President Obama makes a distinction between the contents of phone calls and the information generated by the call (he calls it meta data, we used to call it transaction-generated data, and now it falls within the scope of big data), here is the analogy that is governing his thinking:
Mr. Pickering was targeted by a longtime surveillance system called mail covers, a forerunner of a vastly more expansive effort, the Mail Isolation Control and Tracking program, in which Postal Service computers photograph the exterior of every piece of paper mail that is processed in the United States — about 160 billion pieces last year. It is not known how long the government saves the images.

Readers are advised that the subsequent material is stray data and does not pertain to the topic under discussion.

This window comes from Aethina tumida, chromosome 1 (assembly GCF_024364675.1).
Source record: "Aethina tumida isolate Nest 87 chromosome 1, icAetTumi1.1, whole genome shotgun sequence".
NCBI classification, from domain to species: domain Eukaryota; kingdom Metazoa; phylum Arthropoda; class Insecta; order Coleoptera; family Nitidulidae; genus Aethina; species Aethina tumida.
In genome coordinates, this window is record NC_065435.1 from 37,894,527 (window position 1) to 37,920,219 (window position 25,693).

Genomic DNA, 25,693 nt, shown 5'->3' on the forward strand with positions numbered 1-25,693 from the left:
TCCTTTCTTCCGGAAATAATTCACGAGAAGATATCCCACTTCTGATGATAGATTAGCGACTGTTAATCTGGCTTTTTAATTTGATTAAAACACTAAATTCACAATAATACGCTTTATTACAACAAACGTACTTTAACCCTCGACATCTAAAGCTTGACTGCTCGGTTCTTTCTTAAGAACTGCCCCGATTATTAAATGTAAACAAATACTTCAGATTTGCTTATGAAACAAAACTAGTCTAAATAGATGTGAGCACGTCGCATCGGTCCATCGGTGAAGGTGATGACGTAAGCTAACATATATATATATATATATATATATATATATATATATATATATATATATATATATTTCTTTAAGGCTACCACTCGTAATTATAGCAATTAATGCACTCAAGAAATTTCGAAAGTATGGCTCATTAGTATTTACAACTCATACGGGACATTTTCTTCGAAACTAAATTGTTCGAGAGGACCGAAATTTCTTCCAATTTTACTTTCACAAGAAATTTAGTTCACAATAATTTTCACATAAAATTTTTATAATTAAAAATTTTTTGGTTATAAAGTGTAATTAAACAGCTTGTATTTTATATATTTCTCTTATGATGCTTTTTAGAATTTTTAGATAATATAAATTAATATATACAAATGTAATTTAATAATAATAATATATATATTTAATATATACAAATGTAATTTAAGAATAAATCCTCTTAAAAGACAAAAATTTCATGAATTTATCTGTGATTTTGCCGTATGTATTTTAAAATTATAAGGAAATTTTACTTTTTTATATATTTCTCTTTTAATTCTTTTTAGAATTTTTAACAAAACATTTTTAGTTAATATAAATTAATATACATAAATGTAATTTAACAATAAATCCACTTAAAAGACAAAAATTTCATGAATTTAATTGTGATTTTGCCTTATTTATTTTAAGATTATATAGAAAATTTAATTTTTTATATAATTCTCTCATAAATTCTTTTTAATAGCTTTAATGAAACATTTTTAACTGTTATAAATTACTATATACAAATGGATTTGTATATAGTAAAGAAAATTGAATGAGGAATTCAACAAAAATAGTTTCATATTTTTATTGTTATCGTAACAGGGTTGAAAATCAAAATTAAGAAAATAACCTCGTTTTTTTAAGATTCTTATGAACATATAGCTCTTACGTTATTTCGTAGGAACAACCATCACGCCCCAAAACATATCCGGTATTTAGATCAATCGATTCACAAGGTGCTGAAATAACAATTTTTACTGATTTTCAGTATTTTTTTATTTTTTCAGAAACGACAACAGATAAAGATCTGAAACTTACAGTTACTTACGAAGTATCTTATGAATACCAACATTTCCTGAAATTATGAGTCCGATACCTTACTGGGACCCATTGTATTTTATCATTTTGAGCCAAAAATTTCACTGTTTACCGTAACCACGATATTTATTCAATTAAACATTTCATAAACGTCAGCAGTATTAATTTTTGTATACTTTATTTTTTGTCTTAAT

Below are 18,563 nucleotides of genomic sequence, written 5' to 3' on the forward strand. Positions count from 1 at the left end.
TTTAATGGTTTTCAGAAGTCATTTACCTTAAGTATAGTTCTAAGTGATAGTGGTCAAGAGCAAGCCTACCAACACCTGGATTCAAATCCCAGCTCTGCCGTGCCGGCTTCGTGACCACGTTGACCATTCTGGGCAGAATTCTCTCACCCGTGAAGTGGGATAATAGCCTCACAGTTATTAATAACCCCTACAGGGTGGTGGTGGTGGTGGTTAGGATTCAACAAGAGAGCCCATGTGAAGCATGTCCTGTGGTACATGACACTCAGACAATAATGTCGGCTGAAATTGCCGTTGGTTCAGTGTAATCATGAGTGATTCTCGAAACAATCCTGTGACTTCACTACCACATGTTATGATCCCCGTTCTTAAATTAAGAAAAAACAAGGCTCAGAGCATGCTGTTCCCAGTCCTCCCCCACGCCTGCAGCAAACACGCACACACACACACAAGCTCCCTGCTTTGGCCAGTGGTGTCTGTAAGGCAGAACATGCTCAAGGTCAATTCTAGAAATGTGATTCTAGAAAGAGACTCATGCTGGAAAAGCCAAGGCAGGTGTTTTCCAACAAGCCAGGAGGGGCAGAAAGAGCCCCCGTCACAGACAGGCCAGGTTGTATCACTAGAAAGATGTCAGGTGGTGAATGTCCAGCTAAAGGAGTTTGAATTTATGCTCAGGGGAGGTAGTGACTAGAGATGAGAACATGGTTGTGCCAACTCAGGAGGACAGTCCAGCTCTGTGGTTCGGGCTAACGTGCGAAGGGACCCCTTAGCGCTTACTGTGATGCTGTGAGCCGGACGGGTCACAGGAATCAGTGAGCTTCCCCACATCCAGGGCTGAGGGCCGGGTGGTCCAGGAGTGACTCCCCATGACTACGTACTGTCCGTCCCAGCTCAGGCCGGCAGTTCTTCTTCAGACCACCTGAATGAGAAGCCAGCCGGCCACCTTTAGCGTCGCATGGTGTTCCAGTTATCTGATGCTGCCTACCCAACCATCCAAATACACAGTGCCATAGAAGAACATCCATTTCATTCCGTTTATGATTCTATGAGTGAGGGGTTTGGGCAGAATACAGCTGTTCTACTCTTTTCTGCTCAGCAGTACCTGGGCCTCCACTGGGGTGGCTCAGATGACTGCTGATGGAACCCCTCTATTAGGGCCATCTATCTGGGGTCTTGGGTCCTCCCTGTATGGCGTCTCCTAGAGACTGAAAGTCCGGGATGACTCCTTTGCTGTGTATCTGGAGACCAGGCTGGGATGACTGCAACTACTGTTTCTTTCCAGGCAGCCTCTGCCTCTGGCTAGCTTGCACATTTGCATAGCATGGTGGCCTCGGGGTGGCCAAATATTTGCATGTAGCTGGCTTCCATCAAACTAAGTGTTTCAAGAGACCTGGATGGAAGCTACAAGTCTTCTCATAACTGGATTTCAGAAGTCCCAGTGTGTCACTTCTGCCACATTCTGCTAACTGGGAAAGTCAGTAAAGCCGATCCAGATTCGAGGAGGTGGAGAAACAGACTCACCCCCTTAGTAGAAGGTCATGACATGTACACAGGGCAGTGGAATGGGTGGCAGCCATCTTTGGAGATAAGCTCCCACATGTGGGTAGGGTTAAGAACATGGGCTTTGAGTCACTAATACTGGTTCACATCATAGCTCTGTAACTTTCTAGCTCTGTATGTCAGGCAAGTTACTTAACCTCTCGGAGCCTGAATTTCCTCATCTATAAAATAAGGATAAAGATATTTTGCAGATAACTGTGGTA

Together, the two programs show that postal mail is subject to the same kind of scrutiny that the National Security Agency has given to telephone calls and e-mail.
The mail covers program, used to monitor Mr. Pickering, is more than a century old but is still considered a powerful tool. At the request of law enforcement officials, postal workers record information from the outside of letters and parcels before they are delivered. (Opening the mail would require a warrant.) The information is sent to the law enforcement agency that asked for it. Tens of thousands of pieces of mail each year undergo this scrutiny.
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